BAP Reverses Judge Bluebond’s $400,000 Stay Violation Award — Taggart All Over!

In an unpublished BAP opinion of The Preserve LLC, Judge Bluebond awarded the Chapter 7 Trustee and his attorneys $400,000 for a stay violation.  The BAP reversed saying the wrong procedure was used (adversary proceeding in lieu of motion) and that a trustee is ineligible to receive damages under section 362(k) because the trustee is not an “individual” within the meaning that section.  Instead, a trustee can recover damages for a stay violation for a sanction for civil contempt, which is a different standard.   I read Judge Bluebond’s original order and it was really well thought out with findings of facts and conclusions of law, I am surprised at the BAP’s reversal.   The Taggart case is all over this.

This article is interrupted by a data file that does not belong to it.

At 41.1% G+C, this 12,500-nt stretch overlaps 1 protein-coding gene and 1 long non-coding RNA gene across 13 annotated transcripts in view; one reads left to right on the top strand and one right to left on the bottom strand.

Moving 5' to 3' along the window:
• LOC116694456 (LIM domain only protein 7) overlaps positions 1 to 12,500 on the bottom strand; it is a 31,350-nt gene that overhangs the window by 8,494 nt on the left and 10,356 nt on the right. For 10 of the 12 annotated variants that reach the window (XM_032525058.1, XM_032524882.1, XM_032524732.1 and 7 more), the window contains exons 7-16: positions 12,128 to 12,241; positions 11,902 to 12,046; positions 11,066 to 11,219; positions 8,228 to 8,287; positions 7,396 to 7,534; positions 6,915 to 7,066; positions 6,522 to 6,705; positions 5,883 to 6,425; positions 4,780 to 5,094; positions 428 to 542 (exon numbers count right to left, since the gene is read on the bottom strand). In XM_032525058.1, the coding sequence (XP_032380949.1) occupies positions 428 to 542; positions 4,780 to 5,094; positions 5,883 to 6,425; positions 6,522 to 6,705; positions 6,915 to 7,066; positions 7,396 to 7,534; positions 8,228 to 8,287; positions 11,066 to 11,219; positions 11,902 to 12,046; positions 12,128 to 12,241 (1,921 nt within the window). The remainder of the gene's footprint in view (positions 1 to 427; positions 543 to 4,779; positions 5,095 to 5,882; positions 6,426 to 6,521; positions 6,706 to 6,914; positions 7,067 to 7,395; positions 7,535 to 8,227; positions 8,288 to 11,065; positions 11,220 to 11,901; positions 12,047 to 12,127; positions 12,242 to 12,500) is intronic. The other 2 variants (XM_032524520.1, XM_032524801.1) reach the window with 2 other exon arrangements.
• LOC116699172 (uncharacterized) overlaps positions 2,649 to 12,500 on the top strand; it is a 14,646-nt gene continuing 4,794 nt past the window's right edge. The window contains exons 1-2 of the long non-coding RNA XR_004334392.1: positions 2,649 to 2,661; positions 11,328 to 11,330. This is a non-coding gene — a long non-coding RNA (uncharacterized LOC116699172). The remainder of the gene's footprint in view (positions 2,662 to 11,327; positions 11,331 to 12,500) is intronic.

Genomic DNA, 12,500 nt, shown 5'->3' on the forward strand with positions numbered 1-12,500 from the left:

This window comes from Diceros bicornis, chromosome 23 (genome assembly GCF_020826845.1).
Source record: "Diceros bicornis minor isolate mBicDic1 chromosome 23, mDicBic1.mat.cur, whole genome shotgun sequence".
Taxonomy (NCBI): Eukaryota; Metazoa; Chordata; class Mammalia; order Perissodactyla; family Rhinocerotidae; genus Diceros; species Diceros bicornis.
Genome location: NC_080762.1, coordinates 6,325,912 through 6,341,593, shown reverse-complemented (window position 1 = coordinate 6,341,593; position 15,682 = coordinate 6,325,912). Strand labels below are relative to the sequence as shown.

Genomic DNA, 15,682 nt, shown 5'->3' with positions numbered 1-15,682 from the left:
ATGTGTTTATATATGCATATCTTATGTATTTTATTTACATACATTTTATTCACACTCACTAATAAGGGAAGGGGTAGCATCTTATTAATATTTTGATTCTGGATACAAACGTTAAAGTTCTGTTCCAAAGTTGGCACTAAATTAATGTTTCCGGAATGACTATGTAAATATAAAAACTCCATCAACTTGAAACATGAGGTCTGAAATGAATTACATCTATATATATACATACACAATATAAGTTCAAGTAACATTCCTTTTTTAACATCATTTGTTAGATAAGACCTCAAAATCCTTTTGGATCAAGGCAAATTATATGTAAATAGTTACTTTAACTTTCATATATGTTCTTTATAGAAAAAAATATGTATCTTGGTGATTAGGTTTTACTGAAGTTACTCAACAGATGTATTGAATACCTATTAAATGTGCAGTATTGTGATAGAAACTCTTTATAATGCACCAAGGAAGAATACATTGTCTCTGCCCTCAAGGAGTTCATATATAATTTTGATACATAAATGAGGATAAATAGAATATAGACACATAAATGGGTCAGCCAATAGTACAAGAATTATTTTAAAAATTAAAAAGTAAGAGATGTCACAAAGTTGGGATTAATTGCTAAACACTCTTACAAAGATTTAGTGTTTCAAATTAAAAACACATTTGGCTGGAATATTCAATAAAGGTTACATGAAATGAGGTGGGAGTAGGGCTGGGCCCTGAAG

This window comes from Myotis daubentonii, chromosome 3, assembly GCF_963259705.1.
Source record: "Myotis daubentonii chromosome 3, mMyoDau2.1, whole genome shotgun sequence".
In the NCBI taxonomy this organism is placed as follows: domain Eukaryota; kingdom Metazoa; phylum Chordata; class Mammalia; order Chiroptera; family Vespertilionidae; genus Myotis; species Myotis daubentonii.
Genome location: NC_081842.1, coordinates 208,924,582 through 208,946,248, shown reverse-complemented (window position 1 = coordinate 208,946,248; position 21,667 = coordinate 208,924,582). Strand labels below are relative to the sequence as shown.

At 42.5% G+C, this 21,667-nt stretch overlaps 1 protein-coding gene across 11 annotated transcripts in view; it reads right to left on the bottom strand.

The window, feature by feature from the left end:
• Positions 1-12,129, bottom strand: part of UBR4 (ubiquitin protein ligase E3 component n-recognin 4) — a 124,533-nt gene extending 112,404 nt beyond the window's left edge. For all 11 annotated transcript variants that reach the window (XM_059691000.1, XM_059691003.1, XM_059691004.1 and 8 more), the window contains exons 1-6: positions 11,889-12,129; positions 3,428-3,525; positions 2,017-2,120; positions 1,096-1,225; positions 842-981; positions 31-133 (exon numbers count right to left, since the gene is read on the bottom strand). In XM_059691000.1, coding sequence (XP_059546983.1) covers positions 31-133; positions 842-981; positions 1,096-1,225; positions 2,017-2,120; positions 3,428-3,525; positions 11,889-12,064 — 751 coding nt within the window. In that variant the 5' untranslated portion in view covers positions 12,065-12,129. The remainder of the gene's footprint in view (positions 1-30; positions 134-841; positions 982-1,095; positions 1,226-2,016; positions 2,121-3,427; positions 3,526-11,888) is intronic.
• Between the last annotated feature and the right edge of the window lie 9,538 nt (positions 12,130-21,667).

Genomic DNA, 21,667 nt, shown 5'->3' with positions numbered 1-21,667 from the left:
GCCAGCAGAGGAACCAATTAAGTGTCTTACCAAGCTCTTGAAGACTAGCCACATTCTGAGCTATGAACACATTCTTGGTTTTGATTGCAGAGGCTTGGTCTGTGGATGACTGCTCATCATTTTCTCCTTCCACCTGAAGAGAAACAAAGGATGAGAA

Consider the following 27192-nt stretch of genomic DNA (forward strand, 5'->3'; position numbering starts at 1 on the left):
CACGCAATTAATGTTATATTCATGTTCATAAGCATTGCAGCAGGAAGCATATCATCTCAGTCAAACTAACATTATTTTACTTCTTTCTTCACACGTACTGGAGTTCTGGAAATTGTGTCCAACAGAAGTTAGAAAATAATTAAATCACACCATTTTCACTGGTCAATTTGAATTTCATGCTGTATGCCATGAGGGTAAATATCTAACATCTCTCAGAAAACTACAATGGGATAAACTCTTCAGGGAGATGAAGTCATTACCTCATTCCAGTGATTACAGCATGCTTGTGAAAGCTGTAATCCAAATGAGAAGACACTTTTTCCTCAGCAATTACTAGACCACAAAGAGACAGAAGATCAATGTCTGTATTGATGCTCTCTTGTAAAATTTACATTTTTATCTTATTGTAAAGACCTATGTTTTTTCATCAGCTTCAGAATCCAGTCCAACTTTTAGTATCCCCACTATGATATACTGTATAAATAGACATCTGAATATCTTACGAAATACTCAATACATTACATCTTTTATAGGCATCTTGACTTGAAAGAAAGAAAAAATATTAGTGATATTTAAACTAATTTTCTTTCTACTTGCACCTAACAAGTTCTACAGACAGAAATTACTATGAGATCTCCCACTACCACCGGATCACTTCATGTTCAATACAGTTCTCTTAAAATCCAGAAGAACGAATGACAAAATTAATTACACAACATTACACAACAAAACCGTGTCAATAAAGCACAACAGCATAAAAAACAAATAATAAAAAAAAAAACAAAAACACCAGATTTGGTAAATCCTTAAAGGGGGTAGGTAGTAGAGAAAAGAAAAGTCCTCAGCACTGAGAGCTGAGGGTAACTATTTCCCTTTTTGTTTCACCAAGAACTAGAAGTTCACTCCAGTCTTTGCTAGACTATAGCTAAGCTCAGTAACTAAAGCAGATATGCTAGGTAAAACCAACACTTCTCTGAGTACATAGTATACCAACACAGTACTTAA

The BAP opinion does a great job breaking down the difference between the standard for awarding damages for civil contempt versus the standard for awarding damages under § 362(k).

First, damages are mandatory under § 362(k), while they are discretionary under the court’s contempt power.

Second, under § 362(k), a party with knowledge of bankruptcy proceedings is charged with knowledge of the automatic stay, but in the contempt context, the party must know of the stay and that the stay applies to its conduct.  In other words, in a contempt proceeding, knowledge of the stay may not be inferred simply because the creditor knew of the bankruptcy.  Even an unreasonable belief that the stay does not apply to a creditor’s claims would preclude a finding of contempt.  But once a creditor becomes aware of a stay violation (i.e., by learning that the stay applies to its conduct), it has an affirmative duty to remedy that violation.

Sevan Gorginian, Esq.

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